The book of Revelation is both a sobering as well as an overwhelmingly hopeful book.  It’s a truth in your face kind of document.  The writer is saying that, for the most part, evil will always be around the plague humans who stoke its fires.  Often, in the efforts we take to try to eradicate evil, we win some, but good people get hit and hurt and destroyed along with the evil ones.  Let me say that again since it’s something hard to take in:  combating evil may well take out some of the evil in the world, but tragically it is often the case that good people are hurt and destroyed along with those propagating evil.
So, back to Harry Potter.  I have not been a careful devotee, but have read a bit and watched a few and have kept up with the general flow of things.  There is not an utterly consistent perspective on evil throughout the series.
One view voiced by Quirinus Quirrell says things may appear evil, but there really is no evil.  To quote him, “There is no evil: only power and those too weak to seek it.”
The other view, and I believe the one that gets most of the attention, is that evil is always real and is always connected to an evil force, but that force becomes increasingly visible and personified with each installment of Potter.  I didn’t see that last Potter film, but Stefan Guenther, our Office Administrator and with his wife a Potter devotee, assured me that while on the surface everyone appeared in the last moments of the last film free from evil, there were plenty of possibilities for another eruption of evil at some future point should Ms. Rowling decide that she doesn’t like writing for adults.
In any case, in the Potter series the young people, the primary characters learn that evil, or what appears to be evil, is something they must consistently struggle against.  This view is the one held by the God figure in the Potter episodes, Albus Dumbledore, and I quote:

It is important to fight and fight again and to keep fighting, for only then can evil be kept at bay, though never fully eradicated….Dark times lie ahead of us, and there will be a time when we must choose between what is easy and what is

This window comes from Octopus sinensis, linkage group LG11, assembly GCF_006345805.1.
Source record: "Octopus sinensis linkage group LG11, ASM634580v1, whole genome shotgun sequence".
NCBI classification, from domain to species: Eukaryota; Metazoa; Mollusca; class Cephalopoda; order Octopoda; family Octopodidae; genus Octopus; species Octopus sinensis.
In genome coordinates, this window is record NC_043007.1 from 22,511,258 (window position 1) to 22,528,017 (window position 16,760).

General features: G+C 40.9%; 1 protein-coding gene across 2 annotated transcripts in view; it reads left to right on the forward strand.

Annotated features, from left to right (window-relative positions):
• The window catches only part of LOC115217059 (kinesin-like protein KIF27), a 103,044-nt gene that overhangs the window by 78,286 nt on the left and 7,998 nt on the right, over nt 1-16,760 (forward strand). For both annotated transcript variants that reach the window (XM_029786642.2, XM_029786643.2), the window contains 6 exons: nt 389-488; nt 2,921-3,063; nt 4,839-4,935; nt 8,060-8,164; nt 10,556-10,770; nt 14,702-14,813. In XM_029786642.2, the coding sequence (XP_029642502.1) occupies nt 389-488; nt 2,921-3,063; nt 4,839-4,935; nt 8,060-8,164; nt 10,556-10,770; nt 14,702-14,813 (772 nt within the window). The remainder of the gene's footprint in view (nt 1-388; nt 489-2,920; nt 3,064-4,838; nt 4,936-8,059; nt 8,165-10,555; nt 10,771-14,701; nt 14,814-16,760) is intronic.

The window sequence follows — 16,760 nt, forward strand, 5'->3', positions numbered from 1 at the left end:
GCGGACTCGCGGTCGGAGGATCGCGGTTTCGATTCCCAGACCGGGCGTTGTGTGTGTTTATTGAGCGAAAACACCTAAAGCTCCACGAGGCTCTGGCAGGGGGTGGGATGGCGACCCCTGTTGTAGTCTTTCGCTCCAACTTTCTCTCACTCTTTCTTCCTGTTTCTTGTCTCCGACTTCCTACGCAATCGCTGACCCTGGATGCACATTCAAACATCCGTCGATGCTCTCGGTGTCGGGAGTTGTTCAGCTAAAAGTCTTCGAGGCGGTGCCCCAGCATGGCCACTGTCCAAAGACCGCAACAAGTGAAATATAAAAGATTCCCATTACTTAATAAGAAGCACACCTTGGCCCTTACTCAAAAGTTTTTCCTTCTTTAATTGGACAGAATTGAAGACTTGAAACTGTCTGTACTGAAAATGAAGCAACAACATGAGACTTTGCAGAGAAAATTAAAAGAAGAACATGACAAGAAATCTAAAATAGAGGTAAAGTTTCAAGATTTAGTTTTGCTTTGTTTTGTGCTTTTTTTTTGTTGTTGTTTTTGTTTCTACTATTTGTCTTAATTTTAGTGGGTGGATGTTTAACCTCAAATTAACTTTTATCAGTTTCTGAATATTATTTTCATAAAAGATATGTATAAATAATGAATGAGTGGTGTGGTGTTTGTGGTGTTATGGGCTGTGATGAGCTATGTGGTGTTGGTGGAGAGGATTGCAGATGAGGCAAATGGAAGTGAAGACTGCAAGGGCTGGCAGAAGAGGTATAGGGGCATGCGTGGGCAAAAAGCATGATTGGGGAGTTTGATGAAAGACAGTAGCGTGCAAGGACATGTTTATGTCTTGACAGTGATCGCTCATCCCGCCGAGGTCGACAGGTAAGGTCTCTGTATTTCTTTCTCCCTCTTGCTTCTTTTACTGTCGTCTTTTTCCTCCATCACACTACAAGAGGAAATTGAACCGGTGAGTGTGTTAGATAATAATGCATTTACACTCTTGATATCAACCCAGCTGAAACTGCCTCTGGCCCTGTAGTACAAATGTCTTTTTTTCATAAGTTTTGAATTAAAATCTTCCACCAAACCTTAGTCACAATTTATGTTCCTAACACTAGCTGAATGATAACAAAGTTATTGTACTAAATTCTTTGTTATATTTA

That Finger Pointing at You ((Eleventh and Next to Last in Sermon Series, “From the Jonah Tale to Jesus’ Tales and from Hansel to Harry Potter: Celebrating the Power of Fiction, Sacred and Secular, to Convery Life-Changing Truths”)

In our culture when someone says to someone on the hearing end of a conversation with her or him, “You’re one of those people…,” or, “You’re one of those kinds of people who…,” what follows is usually not complimentary.  There are exceptions, of course, but usually, I say again, what follows that kind of beginning to a sentence isn’t complimentary.
So my ex-wife said to me one day, “You’re one of those people who,” and I braced myself because I wasn’t expecting a compliment.  I was correct!  What followed was, “…has to find someone or something to blame for everything that goes wrong. Why does that matter so much to you?  By the time you start talking about most things that happen they are over and done with. What caused them doesn’t matter anymore.”  Before I had enough time to ponder the accusation, she apparently sensed that my brain was working around this theme:  “Well, you’re the one around the house that I seem to find the most fault with because I know you’re responsible for charging up the credit cards into the stratosphere, the only candidate for being the one who puts things away that I’ve never been able to find, and, most heinously, the only one who could systematically been getting rid of all my leisure suits then acting like you had no earthly idea what possibly could’ve happened to them–especially my favorite orange one.”  Rather than hear me or have me say anything like that, she pulled an “Old South” on me to stop me in my tracks.  What she said was, “Besides, IF you were a TRUE gentleman and a lady made a mistake, you’d simply ignore it.”
In principle, I knew she was on target, but in reality could one ignore missing money needed to pay bills and missing articles that had taken weeks or months to write gone for good requiring rewrites.  How could one dismiss the clandestine handing over of his beloved and probably irreplaceable orange leisure suit to Good Will Industries?  I could not ponder those at that moment, however, because I’d been called less than a gentleman and by my own wife!
Ouch!  I was wounded to the core. My gentlemanliness had been called into question.  Certainly, there was a code of gentility in the south, and the not so old south also by the way, that was less rigorous than the codes of chivalry in the Middle Ages but nonetheless pervasive. For example, did you know that ladies in south did not sweat; they beaded. A lady did not faint; she vapored. A gentleman always opened the door for a lady even after the advent of the women’s liberation movement when opening the door for a presumed lady could get you a dirty look if not a hateful remark. A gentleman tossed his cloak or overcoat over the mud to keep a lady from having to mess up her own shoes.  The lists go on.